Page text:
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Unread 11-04-2010, 02:33 AM   #1
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Becoming an amp builder?

Wasn't sure if this should go here or in the luthier thread, so mods please move this if it's in the wrong place.

Anyways, I got my hopes up to start a career in building guitar amps. (preferably tube)
I even have the Ca department of rehabilitation (a state funded program dedicated to helping disabled people find work and/or job training) backing me up on doing what I have to do to get the training I need and then finding a pre-existing company to join (probably Mesa-boogie)

They want me to research all that I can about what it takes to get into this line of work and google isn't helping me much. The closest I found for schooling is Musician's Institute's Guitar Craft courses, but that's mainly for building guitars. I'm more interested in building amps. (I live 70 miles north of Los Angeles btw)

Also my google-fu has come up short on what places like Mesa Boogie are looking for in employees.

So what do you gotta do to go from complete n00b to master amp builder for a respected company? Any advice at all would be a big help to me. I gotta have some answers for those rehab people by around Dec-Jan, and I wanna go in there with knowledge and not just pipe dreams if you get what I mean.


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Unread 11-04-2010, 02:45 AM   #2
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start with build your own kit dude.....and if you look for this your google-fu would be very good

there are oodles of amp kits...eg :

Amp Maker for guitar amp kits and parts

Guitar Amplifier Kits - LoveToKnow Guitar

and then you can do the rest!!!
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Unread 11-04-2010, 03:03 AM   #3
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Well, like anything else, to really know what you're doing you'll have to research what the components of an amp do, and why they do what they do. This basically boils down to researching amp components and then researching those bits and pieces and the physics behind them.

There are dozens of books and even more websites devoted to amp building, and guitar effects building which is a simplified form of amp building for the most part.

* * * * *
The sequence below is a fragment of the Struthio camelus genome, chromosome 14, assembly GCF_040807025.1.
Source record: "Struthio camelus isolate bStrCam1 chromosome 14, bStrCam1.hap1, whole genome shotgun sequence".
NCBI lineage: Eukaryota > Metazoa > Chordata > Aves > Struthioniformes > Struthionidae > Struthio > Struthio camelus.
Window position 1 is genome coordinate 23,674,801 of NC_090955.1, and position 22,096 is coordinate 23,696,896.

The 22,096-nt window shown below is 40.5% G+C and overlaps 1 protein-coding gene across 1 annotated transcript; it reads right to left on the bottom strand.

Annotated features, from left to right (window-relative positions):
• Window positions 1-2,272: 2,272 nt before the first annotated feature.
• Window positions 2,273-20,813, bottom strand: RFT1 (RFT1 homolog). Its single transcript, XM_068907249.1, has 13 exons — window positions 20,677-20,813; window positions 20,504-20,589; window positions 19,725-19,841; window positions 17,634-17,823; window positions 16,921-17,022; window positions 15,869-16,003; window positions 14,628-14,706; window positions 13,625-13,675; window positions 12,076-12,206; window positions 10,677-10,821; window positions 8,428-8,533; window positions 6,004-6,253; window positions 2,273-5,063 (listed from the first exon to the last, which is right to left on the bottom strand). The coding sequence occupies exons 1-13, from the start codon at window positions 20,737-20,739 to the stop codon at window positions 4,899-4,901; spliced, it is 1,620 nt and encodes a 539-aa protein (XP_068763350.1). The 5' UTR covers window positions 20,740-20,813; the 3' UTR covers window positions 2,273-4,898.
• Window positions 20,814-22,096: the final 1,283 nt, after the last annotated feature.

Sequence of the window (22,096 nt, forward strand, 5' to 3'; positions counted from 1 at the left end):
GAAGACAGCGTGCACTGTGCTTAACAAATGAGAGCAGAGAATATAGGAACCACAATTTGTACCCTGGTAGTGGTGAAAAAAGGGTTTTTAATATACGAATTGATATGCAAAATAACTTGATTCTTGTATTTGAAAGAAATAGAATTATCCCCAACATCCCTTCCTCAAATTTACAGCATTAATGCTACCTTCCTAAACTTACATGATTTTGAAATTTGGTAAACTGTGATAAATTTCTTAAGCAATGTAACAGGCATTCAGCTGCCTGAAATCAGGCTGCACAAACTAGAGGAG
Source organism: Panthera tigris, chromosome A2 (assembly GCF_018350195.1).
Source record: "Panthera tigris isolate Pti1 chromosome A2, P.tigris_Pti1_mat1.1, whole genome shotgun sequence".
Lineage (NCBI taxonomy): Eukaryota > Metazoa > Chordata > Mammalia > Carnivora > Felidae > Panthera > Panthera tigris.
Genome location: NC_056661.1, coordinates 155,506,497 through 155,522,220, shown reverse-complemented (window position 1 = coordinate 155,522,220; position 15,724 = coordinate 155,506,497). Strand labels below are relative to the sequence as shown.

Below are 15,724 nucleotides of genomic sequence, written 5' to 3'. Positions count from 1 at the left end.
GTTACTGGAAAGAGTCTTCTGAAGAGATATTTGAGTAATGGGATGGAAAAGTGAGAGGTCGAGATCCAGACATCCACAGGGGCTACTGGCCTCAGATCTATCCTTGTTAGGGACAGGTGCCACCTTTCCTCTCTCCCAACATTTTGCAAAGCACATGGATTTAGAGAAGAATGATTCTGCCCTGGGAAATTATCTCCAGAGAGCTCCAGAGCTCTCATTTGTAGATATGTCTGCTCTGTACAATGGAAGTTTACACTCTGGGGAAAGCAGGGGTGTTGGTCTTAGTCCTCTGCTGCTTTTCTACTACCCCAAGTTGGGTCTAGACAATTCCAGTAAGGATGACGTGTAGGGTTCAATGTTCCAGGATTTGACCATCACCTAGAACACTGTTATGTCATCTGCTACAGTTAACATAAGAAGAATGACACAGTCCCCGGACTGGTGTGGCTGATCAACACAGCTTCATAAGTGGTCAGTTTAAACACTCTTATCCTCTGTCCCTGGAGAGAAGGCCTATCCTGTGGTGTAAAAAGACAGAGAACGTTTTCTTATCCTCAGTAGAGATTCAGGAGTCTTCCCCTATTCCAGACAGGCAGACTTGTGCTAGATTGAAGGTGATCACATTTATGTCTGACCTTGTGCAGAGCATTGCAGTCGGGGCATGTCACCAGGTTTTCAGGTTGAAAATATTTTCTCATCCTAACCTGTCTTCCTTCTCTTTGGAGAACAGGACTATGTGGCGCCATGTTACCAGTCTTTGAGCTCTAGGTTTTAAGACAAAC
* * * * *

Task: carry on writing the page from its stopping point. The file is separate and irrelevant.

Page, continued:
I recommend you get the books:
"Electronic Projects for Musicians"
"Building Valve Amplifiers" by Morgan Jones
"Ultimate Bench Warrior: How to Design, Build, and Modify Custom Guitar and Bass Amps" by Jackson and Lee

Also, look into electronics courses at local Community Colleges and Trade Schools.

As far as building a kit goes, any Joe Schmo with a soldering iron and a free weekend can build an amp kit, it takes a certain amount of knowledge to assemble an amp from scratch and understand why each component goes where.

As far as who Mesa/Boogie is looking for, they would probably know best. Though, if I had to guess they'd be far more interested in competent (as in highly skilled at soldering) assemblers than full time designers, as they're a production amp builder.

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Unread 11-04-2010, 04:09 AM   #4
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Designing Tube Preamps for Guitar and Bass by Merlin Blencowe is an excellent book that isn't overly complicated in the electronics. You should also look into something like AX-84 amp kits, as they come with instructions on building.

I'm in Electrical Engineering and actually took a course on hollow-state electronics (tubes) and learned how to design an amp that way. You really need to understand the characteristic curves of tubes and be able to decipher the data sheets to get a good grasp on amp design. Also, designing a push-pull output stage via composite curves is a bit overwhelming at first, so I would look into a class-A output stage first.

Here's a site with a bunch of electronics books that are out of copyright that you might find useful: Technical books online.

I know Merlin Blencowe has a website that summarizes each section of the book but I seem to have forgot it.

Tube amp design is a science, yet to get the sound you want requires much more tweaking and experimenting than run-of-the-mill design techniques. Hope this helps.
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Unread 11-04-2010, 04:17 AM   #5
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on the other hand, Ian Egnater from the infamous amp is a member of this forum, so maybe you could get in touch with him?
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Unread 11-04-2010, 04:35 AM   #6
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I was also interested in building amps while i was back in the states. I was gonna buy some kits by Electrosonic Amps, but they are out of business now.

But there are some kits you can buy from places like CeriaTone.Com - DIY Guitar Tube Amp